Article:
If you are interested in an IV that is NOT categorical (like age, which could range from 0-100, or height), then ANOVA can't be used; it only works with categorical variables, and doesn't know what to do with continuous ones. It is the trade you give up for its simplicity. Some people who do not know how to use Regression will try to push the categorical variables into a framework an ANOVA can use, by sorting people into fake categories that they create (like "low age" and 'high age"). This is generally not looked upon as 'best practice' for a variety of reasons that I won't go into.

Regression, however, can still be used even if you have continuous IVs. Regression will tell you "for each increase in year of age that you have, your score on the outcome should change this much", and it can ALSO tell you how this interacts with categories, like interaction effects in an ANOVA, and whether or not it is significant.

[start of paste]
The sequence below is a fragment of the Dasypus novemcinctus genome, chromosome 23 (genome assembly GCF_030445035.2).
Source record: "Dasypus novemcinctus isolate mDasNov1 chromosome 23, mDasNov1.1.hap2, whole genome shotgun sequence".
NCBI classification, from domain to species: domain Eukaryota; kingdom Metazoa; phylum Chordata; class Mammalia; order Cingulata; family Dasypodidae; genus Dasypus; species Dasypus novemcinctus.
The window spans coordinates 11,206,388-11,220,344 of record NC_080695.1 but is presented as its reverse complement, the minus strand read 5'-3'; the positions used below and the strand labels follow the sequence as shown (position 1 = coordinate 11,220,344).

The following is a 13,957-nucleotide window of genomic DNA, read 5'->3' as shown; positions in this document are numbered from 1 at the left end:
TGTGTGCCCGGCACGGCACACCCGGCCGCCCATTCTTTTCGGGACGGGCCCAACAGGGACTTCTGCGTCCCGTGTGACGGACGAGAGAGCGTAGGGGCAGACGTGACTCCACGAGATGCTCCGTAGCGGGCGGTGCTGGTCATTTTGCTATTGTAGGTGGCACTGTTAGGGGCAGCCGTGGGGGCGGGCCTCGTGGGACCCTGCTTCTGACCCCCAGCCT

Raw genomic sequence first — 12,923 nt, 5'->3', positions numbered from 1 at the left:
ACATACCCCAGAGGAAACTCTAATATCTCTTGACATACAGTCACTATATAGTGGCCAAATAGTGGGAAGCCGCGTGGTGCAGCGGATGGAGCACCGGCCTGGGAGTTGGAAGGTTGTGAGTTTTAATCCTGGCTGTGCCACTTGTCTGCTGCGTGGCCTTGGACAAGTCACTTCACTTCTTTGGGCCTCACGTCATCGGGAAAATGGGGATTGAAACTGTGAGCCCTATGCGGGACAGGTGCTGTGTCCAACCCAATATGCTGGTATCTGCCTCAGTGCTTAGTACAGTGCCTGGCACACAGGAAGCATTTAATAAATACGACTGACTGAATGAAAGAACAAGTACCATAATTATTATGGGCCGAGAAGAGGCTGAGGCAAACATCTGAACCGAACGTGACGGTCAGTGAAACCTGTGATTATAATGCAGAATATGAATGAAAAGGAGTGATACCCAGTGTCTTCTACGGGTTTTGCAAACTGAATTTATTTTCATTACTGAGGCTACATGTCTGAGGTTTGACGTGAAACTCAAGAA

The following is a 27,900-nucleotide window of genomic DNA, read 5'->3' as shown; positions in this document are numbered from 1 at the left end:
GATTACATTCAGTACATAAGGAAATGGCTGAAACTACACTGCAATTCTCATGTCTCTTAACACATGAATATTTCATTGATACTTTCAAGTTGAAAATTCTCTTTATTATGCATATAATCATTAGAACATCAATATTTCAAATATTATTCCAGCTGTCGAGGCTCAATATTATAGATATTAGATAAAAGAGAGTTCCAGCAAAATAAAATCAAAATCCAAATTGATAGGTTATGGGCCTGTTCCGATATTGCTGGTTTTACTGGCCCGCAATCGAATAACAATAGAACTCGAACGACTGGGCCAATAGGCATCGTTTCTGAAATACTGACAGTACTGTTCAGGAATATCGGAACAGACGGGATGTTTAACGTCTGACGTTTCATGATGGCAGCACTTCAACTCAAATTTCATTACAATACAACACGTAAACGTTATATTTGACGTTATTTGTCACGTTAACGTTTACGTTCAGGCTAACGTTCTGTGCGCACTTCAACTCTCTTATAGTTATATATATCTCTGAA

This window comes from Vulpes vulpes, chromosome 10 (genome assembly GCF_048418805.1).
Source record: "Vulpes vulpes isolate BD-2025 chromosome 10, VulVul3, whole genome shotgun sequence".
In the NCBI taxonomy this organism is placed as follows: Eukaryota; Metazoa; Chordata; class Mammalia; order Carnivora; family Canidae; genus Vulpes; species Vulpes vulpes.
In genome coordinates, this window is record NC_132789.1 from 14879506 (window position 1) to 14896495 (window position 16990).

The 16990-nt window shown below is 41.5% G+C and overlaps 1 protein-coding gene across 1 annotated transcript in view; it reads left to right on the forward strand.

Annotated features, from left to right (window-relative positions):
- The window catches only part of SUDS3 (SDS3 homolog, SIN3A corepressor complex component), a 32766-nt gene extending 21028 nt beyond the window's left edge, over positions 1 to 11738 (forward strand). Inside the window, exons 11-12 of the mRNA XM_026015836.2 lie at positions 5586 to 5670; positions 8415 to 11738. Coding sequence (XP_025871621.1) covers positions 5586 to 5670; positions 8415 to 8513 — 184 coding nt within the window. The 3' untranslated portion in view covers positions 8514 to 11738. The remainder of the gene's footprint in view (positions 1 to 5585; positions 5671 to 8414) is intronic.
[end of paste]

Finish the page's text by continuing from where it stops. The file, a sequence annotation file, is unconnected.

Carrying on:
Mainly, people choose what they are comfortable with. If people are comfortable with Regression, they will typically use Regression, because it can be used for all sorts of analyses (not just the ones done by ANOVA). If people are not comfortable with Regression, they tend to use ANOVA, mainly because most statistics courses teach it first, it is available in more easy-to-use software, and the output is much easier to understand.  This is fine, because ANOVA comparing groups is identical to Regression comparing groups. 

 

Lyndon_Henry
User Rank
Blogger
Re: This is excellent!
Lyndon_Henry   11/23/2015 8:53:39 PM
NO RATINGS
..

John writes